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Yale School of Architecture

Western Landscapes Seminar

Bryan Fuermann

Fall 2017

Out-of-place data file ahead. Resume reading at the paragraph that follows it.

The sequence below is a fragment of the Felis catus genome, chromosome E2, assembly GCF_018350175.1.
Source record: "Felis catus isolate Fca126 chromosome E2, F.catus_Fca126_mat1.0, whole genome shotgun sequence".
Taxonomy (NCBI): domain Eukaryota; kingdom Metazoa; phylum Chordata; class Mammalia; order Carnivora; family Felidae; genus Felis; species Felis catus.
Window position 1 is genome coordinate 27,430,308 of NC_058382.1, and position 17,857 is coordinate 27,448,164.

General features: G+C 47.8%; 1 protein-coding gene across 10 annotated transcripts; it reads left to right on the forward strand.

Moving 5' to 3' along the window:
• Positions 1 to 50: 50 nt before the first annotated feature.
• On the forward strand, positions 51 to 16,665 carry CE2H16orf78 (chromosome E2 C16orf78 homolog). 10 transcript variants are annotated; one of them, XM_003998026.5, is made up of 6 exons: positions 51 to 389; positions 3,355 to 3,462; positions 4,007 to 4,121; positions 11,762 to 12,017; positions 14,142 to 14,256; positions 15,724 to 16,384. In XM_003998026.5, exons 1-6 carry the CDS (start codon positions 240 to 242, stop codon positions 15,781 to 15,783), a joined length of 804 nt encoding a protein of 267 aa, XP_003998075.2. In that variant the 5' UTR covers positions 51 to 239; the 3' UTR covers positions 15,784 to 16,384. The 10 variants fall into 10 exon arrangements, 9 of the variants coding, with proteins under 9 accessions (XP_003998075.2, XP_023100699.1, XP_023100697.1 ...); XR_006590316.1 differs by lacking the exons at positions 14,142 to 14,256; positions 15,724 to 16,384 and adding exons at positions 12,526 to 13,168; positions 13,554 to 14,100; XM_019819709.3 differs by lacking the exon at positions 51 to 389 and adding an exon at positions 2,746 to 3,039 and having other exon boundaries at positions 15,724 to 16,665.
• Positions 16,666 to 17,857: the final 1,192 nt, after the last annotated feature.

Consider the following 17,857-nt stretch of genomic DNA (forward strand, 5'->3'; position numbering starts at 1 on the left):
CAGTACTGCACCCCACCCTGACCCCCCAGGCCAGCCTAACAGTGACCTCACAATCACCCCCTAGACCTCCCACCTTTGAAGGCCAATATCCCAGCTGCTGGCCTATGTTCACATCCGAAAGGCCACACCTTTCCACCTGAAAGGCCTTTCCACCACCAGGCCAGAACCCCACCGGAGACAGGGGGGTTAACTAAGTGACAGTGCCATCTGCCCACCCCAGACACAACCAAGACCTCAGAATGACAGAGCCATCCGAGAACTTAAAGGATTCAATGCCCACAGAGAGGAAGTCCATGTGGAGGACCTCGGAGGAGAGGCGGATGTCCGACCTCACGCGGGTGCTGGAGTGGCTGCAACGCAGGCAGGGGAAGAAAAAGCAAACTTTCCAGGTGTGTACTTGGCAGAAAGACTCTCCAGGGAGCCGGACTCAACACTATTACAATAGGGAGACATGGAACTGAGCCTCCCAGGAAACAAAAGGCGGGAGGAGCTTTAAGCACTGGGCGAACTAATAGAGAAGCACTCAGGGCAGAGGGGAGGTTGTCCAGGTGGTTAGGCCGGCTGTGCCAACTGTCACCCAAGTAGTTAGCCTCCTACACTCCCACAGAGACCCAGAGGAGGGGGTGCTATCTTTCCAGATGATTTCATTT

The Plan of St. Gall is an early medieval document of a Carolingian monastic architecture and can be described as a visible demonstration of monastic life. The artifact itself, the plan, was drawn with red lead on smoothed faces of five calfskins, is approximately 44 by 30 Carolingian inches, and contains more than forty buildings. Everything was entered on this plan; the purposes of the buildings, the names of the alters, details of the furnishings and their scale, and even the names of trees in the orchard. In this plan, we enter an ideal world. St. Benedict created the Carolingian order to be economically independent of the secular world by proposing that a monastery should be arranged so that all of the necessary things may be within the enclosure. Here, under the Benedictine Rule, time shapes space. The monastery emerged as the art form that was able to combine both idealism and functionalism together. Within these spaces, it becomes clear that the Carolinians valued and controlled both their landscape and exposure to the outdoors. The following drawings exemplify the relationships that St. Gall creates between its architecture, landscape, and the rituals that they were designed around.

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